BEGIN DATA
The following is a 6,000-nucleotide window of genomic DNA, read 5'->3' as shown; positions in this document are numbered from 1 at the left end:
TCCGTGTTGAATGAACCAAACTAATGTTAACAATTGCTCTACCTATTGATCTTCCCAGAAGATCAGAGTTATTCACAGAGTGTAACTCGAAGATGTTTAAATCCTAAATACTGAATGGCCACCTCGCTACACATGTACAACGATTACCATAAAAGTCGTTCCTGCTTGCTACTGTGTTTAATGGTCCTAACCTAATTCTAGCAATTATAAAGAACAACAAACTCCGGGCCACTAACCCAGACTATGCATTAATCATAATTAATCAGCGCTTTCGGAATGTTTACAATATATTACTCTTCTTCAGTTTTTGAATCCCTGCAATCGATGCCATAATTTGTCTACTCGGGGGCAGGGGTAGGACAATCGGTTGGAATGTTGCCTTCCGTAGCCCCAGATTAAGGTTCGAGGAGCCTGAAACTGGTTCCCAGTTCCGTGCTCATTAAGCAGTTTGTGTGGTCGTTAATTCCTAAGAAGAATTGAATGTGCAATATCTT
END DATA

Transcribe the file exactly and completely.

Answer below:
The following is a 6,000-nucleotide window of genomic DNA, read 5'->3' as shown; positions in this document are numbered from 1 at the left end:
TCCGTGTTGAATGAACCAAACTAATGTTAACAATTGCTCTACCTATTGATCTTCCCAGAAGATCAGAGTTATTCACAGAGTGTAACTCGAAGATGTTTAAATCCTAAATACTGAATGGCCACCTCGCTACACATGTACAACGATTACCATAAAAGTCGTTCCTGCTTGCTACTGTGTTTAATGGTCCTAACCTAATTCTAGCAATTATAAAGAACAACAAACTCCGGGCCACTAACCCAGACTATGCATTAATCATAATTAATCAGCGCTTTCGGAATGTTTACAATATATTACTCTTCTTCAGTTTTTGAATCCCTGCAATCGATGCCATAATTTGTCTACTCGGGGGCAGGGGTAGGACAATCGGTTGGAATGTTGCCTTCCGTAGCCCCAGATTAAGGTTCGAGGAGCCTGAAACTGGTTCCCAGTTCCGTGCTCATTAAGCAGTTTGTGTGGTCGTTAATTCCTAAGAAGAATTGAATGTGCAATATCTT